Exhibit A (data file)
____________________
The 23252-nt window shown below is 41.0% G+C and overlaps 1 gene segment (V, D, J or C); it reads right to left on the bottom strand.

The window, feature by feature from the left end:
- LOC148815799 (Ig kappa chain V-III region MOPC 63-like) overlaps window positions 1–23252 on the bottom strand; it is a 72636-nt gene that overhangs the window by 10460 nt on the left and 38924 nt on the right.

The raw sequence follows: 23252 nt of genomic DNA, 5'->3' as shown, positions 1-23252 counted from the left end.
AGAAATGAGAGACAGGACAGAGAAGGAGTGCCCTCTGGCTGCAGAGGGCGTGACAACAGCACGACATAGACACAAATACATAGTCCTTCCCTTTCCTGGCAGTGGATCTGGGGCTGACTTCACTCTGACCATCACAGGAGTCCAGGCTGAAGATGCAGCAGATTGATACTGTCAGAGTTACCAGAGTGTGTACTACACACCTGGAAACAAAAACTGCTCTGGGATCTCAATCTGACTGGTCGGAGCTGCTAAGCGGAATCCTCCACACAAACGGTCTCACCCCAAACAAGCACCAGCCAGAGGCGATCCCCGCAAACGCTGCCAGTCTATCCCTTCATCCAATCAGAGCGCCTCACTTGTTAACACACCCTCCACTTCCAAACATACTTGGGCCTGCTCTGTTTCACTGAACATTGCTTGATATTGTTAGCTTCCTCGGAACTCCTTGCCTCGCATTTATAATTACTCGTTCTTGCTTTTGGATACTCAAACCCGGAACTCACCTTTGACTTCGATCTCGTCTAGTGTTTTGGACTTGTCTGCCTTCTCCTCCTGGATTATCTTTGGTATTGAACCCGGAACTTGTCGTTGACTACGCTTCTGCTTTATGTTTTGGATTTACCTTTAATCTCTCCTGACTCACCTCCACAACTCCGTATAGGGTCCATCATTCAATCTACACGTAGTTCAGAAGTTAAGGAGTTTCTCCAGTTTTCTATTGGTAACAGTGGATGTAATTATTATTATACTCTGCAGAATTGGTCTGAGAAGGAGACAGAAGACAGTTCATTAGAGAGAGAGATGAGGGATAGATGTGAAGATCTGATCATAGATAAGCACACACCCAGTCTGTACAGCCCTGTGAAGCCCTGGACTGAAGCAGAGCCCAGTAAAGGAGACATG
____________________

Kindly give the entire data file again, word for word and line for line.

The 23252-nt window shown below is 41.0% G+C and overlaps 1 gene segment (V, D, J or C); it reads right to left on the bottom strand.

The window, feature by feature from the left end:
- LOC148815799 (Ig kappa chain V-III region MOPC 63-like) overlaps window positions 1–23252 on the bottom strand; it is a 72636-nt gene that overhangs the window by 10460 nt on the left and 38924 nt on the right.

The raw sequence follows: 23252 nt of genomic DNA, 5'->3' as shown, positions 1-23252 counted from the left end.
AGAAATGAGAGACAGGACAGAGAAGGAGTGCCCTCTGGCTGCAGAGGGCGTGACAACAGCACGACATAGACACAAATACATAGTCCTTCCCTTTCCTGGCAGTGGATCTGGGGCTGACTTCACTCTGACCATCACAGGAGTCCAGGCTGAAGATGCAGCAGATTGATACTGTCAGAGTTACCAGAGTGTGTACTACACACCTGGAAACAAAAACTGCTCTGGGATCTCAATCTGACTGGTCGGAGCTGCTAAGCGGAATCCTCCACACAAACGGTCTCACCCCAAACAAGCACCAGCCAGAGGCGATCCCCGCAAACGCTGCCAGTCTATCCCTTCATCCAATCAGAGCGCCTCACTTGTTAACACACCCTCCACTTCCAAACATACTTGGGCCTGCTCTGTTTCACTGAACATTGCTTGATATTGTTAGCTTCCTCGGAACTCCTTGCCTCGCATTTATAATTACTCGTTCTTGCTTTTGGATACTCAAACCCGGAACTCACCTTTGACTTCGATCTCGTCTAGTGTTTTGGACTTGTCTGCCTTCTCCTCCTGGATTATCTTTGGTATTGAACCCGGAACTTGTCGTTGACTACGCTTCTGCTTTATGTTTTGGATTTACCTTTAATCTCTCCTGACTCACCTCCACAACTCCGTATAGGGTCCATCATTCAATCTACACGTAGTTCAGAAGTTAAGGAGTTTCTCCAGTTTTCTATTGGTAACAGTGGATGTAATTATTATTATACTCTGCAGAATTGGTCTGAGAAGGAGACAGAAGACAGTTCATTAGAGAGAGAGATGAGGGATAGATGTGAAGATCTGATCATAGATAAGCACACACCCAGTCTGTACAGCCCTGTGAAGCCCTGGACTGAAGCAGAGCCCAGTAAAGGAGACATG